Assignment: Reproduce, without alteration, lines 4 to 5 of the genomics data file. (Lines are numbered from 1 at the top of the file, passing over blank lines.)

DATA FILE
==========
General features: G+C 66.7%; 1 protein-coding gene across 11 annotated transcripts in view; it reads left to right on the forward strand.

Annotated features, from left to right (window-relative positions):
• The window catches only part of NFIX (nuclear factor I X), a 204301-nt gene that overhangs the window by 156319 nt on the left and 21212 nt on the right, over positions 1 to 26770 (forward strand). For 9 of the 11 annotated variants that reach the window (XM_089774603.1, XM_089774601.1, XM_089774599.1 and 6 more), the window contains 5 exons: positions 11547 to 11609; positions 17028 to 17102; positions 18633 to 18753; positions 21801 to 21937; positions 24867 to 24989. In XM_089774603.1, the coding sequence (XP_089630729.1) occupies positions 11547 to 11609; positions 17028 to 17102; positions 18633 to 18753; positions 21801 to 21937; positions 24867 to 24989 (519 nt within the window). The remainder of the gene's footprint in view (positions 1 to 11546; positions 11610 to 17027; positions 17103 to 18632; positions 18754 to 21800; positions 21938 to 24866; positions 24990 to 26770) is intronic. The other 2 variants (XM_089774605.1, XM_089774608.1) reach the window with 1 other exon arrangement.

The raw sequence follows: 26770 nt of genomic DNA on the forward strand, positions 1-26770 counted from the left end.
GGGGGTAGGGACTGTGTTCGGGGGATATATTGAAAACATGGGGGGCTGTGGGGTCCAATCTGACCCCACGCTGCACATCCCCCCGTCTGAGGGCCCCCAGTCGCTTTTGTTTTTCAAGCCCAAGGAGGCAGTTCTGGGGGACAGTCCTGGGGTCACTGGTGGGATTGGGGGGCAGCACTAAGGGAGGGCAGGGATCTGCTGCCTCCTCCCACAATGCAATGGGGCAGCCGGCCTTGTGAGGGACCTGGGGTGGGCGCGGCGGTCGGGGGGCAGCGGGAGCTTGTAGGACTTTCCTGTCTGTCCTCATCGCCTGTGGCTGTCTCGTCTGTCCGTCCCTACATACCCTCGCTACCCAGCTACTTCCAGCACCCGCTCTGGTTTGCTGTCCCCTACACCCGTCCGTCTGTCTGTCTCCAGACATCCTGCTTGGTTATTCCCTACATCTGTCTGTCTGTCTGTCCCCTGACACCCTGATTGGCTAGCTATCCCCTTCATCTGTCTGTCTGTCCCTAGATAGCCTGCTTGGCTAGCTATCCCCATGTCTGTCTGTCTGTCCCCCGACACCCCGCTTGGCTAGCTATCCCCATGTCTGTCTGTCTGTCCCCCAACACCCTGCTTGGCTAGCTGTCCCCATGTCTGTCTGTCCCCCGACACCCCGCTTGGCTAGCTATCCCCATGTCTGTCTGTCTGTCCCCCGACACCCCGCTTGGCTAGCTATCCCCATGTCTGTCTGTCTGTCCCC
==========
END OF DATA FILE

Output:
The raw sequence follows: 26770 nt of genomic DNA on the forward strand, positions 1-26770 counted from the left end.
GGGGGTAGGGACTGTGTTCGGGGGATATATTGAAAACATGGGGGGCTGTGGGGTCCAATCTGACCCCACGCTGCACATCCCCCCGTCTGAGGGCCCCCAGTCGCTTTTGTTTTTCAAGCCCAAGGAGGCAGTTCTGGGGGACAGTCCTGGGGTCACTGGTGGGATTGGGGGGCAGCACTAAGGGAGGGCAGGGATCTGCTGCCTCCTCCCACAATGCAATGGGGCAGCCGGCCTTGTGAGGGACCTGGGGTGGGCGCGGCGGTCGGGGGGCAGCGGGAGCTTGTAGGACTTTCCTGTCTGTCCTCATCGCCTGTGGCTGTCTCGTCTGTCCGTCCCTACATACCCTCGCTACCCAGCTACTTCCAGCACCCGCTCTGGTTTGCTGTCCCCTACACCCGTCCGTCTGTCTGTCTCCAGACATCCTGCTTGGTTATTCCCTACATCTGTCTGTCTGTCTGTCCCCTGACACCCTGATTGGCTAGCTATCCCCTTCATCTGTCTGTCTGTCCCTAGATAGCCTGCTTGGCTAGCTATCCCCATGTCTGTCTGTCTGTCCCCCGACACCCCGCTTGGCTAGCTATCCCCATGTCTGTCTGTCTGTCCCCCAACACCCTGCTTGGCTAGCTGTCCCCATGTCTGTCTGTCCCCCGACACCCCGCTTGGCTAGCTATCCCCATGTCTGTCTGTCTGTCCCCCGACACCCCGCTTGGCTAGCTATCCCCATGTCTGTCTGTCTGTCCCC